With the help of Lee at Tusk, I’ll be touring the UK around February 13th-19th with The Family Elan.
I have hopes as well to speak and play music in Rome and Istanbul shortly thereafter. Maybe there will be opportunities to do the same in Amsterdam, Brussels, Sweden and one or two other places where they might be interested English-speaking audiences during that last week of Feb. or the first week of March 2012. If anyone can help, I’d be deeply grateful.
To that end, below is the current promo text for me & To What Strange Place
Ian Nagoski is a musicologist and musician concerned with the origins
and temporal boundaries of music. He has produced several albums and
installations of slow, densely layered electronic music and performed
widely. In 2007 Ian released Black Mirror, a collection of gripping
music recorded between 1918 and 1954 originating in more than 20
countries. Lauded by publications as diverse as the academic journal
Ethnomusicology and the taste-making website Pitchfork, it was
described by the Baltimore’s City as “enigmatic, transfixing,
haunting, pretty, and just plain odd,” and the Kronos Quartet included
a piece from it in their repertoire.
Nagoski followed Black Mirror with a series of releases on his own
Canary Records imprint (manufactured and distributed by Mississippi
Records of Portland, OR), including an LP of the brilliant 1920′s
Greek singer Marika Papagika, which LA Times Music Editor Randall
Roberts has called “awe-inspiring.” Most recently, Canary has released
an in-depth survey of the life and work of the great Indian singer
Abdul Karim Khan. A 3CD set depicting the lives and work of Middle
Eastern musicians (and their audiences) in and around New York City in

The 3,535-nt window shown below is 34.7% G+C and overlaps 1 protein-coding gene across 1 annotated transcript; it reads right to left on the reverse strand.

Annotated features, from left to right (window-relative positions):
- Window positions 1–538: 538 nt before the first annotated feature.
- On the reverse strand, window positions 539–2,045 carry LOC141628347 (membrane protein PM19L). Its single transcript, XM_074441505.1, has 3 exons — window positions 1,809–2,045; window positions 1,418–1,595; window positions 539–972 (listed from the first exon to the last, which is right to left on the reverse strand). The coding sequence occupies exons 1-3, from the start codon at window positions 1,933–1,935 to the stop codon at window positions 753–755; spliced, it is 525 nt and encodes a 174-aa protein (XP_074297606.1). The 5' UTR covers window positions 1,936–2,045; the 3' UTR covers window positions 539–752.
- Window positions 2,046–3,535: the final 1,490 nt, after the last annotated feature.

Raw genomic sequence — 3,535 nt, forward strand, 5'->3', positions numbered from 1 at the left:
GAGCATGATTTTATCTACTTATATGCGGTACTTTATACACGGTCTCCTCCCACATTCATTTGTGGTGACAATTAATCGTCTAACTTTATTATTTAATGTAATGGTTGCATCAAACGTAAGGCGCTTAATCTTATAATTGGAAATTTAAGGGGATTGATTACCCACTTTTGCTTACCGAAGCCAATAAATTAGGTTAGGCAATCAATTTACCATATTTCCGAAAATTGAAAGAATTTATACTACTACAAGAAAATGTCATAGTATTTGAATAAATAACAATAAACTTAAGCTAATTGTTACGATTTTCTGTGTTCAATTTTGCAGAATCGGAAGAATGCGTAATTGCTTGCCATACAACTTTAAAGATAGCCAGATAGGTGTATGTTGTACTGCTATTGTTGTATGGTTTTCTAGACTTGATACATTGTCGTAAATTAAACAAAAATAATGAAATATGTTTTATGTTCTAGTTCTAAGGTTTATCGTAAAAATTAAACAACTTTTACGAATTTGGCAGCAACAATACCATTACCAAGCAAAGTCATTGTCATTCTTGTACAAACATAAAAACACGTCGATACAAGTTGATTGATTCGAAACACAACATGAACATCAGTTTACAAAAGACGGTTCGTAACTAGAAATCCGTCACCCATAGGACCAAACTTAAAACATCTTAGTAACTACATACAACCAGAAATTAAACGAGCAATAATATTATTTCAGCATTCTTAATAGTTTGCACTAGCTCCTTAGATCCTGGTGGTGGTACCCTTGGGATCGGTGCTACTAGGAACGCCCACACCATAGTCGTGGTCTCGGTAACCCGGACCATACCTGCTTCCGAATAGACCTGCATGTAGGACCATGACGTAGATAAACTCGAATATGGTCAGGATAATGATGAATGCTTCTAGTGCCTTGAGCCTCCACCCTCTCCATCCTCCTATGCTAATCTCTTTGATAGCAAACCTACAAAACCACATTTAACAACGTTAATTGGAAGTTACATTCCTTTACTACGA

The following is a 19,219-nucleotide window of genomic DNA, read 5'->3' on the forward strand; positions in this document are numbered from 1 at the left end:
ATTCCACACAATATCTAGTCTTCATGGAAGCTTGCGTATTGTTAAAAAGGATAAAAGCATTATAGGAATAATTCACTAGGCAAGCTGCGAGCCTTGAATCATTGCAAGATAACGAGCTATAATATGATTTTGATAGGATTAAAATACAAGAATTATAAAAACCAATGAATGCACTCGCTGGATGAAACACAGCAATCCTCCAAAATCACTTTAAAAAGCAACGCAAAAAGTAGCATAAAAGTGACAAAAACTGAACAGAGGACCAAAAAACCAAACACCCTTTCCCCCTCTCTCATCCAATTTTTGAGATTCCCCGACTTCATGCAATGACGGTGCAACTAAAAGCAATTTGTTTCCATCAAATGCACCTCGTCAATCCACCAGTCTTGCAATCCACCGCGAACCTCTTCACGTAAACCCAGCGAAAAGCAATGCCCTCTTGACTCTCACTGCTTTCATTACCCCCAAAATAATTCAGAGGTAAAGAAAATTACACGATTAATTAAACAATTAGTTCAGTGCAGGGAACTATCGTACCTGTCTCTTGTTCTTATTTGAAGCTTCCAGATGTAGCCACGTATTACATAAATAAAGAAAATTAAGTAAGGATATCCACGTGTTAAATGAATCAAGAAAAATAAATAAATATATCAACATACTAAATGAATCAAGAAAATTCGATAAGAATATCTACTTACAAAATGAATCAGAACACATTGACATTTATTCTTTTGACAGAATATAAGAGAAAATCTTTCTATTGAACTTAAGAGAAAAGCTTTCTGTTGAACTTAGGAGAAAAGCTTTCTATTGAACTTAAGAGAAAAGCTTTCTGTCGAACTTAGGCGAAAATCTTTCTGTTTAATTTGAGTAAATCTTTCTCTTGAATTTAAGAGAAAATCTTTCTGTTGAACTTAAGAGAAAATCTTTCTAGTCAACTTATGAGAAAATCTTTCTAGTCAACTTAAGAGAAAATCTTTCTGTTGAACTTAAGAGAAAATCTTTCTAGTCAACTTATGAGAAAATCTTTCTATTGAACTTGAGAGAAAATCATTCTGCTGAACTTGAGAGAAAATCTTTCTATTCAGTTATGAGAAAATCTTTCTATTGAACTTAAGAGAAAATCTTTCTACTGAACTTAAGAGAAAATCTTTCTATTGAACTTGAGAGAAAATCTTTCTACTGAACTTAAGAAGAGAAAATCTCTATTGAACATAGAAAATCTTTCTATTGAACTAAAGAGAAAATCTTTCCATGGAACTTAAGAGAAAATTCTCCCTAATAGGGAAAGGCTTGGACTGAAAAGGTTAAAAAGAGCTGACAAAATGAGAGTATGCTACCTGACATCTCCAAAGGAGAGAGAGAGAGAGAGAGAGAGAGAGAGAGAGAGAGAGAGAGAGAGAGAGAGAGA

the first decades of the 20th century, “To What Strange Place: The
Music of the Ottoman-American Diaspora, 1916-29”, was released this
year on the Tompkins Square label. All Music gave it 4 1/2 stars, and
in The Wire Marcus Boon described Nagoski as “like [Harry] Smith, a
Walter Benjamin visionary, using his collection of 78s to hallucinate
a history that actually happened but which remains hidden beneath
official dogma and nationalisms.” Nagoski is also a writer, who has
contributed research on under-sung musicians and music to dozens of
magazines and blogs. He lectures and teaches widely, moving between
galleries, bars, coffee houses, sound-art festivals, radio and
academic institutions. Jason Cherkis’ article on Nagoski’s life and
work for the Washington Post was selected for DaCapo’s Best Music
Writing 2011, edited by Alex Ross.
To What Strange Place : The Music of the Ottoman-American Diaspora, 1916 - 1929
Sprawling 3CD set compiled by IAN NAGOSKI, out June 28, 2011 on
Tompkins Square Records.
Before the Golden Age of Americana on Record, immigrants from the
dissolving Ottoman Empire were singing their joys and sorrows to disc
in New York City. The virtuosic musicians from Anatolia, the Eastern
Mediterranean, and the Levant living in the U.S. who recorded between
WWI and the Depression are presented here across two discs, along with
a third disc of masterpieces they imported as memories on
shellac-and-stone. The intermingled lives and musics of Christians,
Jews, and Muslims represent Middle Eastern culture as it existed
within the U.S. a century ago.
A fascinating, new view of American Folk Music.
Designed by Susan Archie.
83-second Trailer :
Ian Nagoski is music researcher, musician, writer and record producer.
His avocation is inspiring people who love music to love it more. In
2007 Ian released Black Mirror, a collection of gripping folk and
devotional music recorded between 1918 and 1954 in Syria, Bali,
Scotland, Yugoslavia, Cameroon, and a dozen or so other countries. It
was released on Grammy-winning label Dust-to-Digital; taste-makers
Pitchfork gave it an 8.6 and Baltimore’s City Paper called it
“enigmatic, transfixing, haunting, pretty, and just plain odd,” and
the Kronos Quartet (whose David Harrington called it the Record of the
Year in the UK paper the Independent began performing a piece from it.
The academic journal Ethnomusicology lauded it as an exceptional